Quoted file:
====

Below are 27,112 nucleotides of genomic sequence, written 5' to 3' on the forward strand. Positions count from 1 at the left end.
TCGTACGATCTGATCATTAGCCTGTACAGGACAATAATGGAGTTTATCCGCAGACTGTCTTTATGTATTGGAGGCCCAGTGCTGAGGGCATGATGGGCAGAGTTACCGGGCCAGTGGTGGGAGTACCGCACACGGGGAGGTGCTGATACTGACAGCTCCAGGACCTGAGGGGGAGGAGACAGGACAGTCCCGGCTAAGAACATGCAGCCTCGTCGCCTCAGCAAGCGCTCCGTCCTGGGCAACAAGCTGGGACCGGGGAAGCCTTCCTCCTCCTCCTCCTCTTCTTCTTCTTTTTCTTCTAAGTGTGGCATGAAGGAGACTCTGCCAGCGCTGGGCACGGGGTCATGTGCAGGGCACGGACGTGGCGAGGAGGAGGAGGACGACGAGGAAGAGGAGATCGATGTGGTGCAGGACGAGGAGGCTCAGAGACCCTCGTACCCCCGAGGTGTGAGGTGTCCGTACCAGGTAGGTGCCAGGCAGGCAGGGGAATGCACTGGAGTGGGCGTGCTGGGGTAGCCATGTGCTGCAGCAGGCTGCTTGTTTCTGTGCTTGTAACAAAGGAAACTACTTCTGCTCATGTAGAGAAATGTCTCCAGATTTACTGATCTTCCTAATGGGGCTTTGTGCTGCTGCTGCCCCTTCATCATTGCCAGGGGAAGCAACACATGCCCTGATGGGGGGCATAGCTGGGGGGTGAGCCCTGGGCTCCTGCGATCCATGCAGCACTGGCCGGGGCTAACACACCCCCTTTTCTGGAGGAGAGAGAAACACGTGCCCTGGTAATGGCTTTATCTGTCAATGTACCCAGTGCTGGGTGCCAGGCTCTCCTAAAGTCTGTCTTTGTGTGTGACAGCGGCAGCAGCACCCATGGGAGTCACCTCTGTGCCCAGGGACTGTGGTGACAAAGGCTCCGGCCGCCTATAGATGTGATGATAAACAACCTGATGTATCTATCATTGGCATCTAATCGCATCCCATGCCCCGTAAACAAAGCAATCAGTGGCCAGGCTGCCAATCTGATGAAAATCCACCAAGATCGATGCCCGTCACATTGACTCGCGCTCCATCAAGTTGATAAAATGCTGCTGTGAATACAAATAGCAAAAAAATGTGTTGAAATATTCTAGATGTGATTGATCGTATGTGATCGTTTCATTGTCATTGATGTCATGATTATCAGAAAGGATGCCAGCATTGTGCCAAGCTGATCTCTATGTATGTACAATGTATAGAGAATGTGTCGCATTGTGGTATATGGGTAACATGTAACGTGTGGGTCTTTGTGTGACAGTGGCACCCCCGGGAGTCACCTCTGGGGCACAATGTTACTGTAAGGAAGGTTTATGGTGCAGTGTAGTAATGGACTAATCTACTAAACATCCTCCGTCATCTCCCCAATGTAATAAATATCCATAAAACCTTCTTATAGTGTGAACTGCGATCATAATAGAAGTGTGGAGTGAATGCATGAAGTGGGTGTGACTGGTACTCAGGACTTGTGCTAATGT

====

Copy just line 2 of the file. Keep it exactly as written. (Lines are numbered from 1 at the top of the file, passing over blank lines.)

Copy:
TCGTACGATCTGATCATTAGCCTGTACAGGACAATAATGGAGTTTATCCGCAGACTGTCTTTATGTATTGGAGGCCCAGTGCTGAGGGCATGATGGGCAGAGTTACCGGGCCAGTGGTGGGAGTACCGCACACGGGGAGGTGCTGATACTGACAGCTCCAGGACCTGAGGGGGAGGAGACAGGACAGTCCCGGCTAAGAACATGCAGCCTCGTCGCCTCAGCAAGCGCTCCGTCCTGGGCAACAAGCTGGGACCGGGGAAGCCTTCCTCCTCCTCCTCCTCTTCTTCTTCTTTTTCTTCTAAGTGTGGCATGAAGGAGACTCTGCCAGCGCTGGGCACGGGGTCATGTGCAGGGCACGGACGTGGCGAGGAGGAGGAGGACGACGAGGAAGAGGAGATCGATGTGGTGCAGGACGAGGAGGCTCAGAGACCCTCGTACCCCCGAGGTGTGAGGTGTCCGTACCAGGTAGGTGCCAGGCAGGCAGGGGAATGCACTGGAGTGGGCGTGCTGGGGTAGCCATGTGCTGCAGCAGGCTGCTTGTTTCTGTGCTTGTAACAAAGGAAACTACTTCTGCTCATGTAGAGAAATGTCTCCAGATTTACTGATCTTCCTAATGGGGCTTTGTGCTGCTGCTGCCCCTTCATCATTGCCAGGGGAAGCAACACATGCCCTGATGGGGGGCATAGCTGGGGGGTGAGCCCTGGGCTCCTGCGATCCATGCAGCACTGGCCGGGGCTAACACACCCCCTTTTCTGGAGGAGAGAGAAACACGTGCCCTGGTAATGGCTTTATCTGTCAATGTACCCAGTGCTGGGTGCCAGGCTCTCCTAAAGTCTGTCTTTGTGTGTGACAGCGGCAGCAGCACCCATGGGAGTCACCTCTGTGCCCAGGGACTGTGGTGACAAAGGCTCCGGCCGCCTATAGATGTGATGATAAACAACCTGATGTATCTATCATTGGCATCTAATCGCATCCCATGCCCCGTAAACAAAGCAATCAGTGGCCAGGCTGCCAATCTGATGAAAATCCACCAAGATCGATGCCCGTCACATTGACTCGCGCTCCATCAAGTTGATAAAATGCTGCTGTGAATACAAATAGCAAAAAAATGTGTTGAAATATTCTAGATGTGATTGATCGTATGTGATCGTTTCATTGTCATTGATGTCATGATTATCAGAAAGGATGCCAGCATTGTGCCAAGCTGATCTCTATGTATGTACAATGTATAGAGAATGTGTCGCATTGTGGTATATGGGTAACATGTAACGTGTGGGTCTTTGTGTGACAGTGGCACCCCCGGGAGTCACCTCTGGGGCACAATGTTACTGTAAGGAAGGTTTATGGTGCAGTGTAGTAATGGACTAATCTACTAAACATCCTCCGTCATCTCCCCAATGTAATAAATATCCATAAAACCTTCTTATAGTGTGAACTGCGATCATAATAGAAGTGTGGAGTGAATGCATGAAGTGGGTGTGACTGGTACTCAGGACTTGTGCTAATGT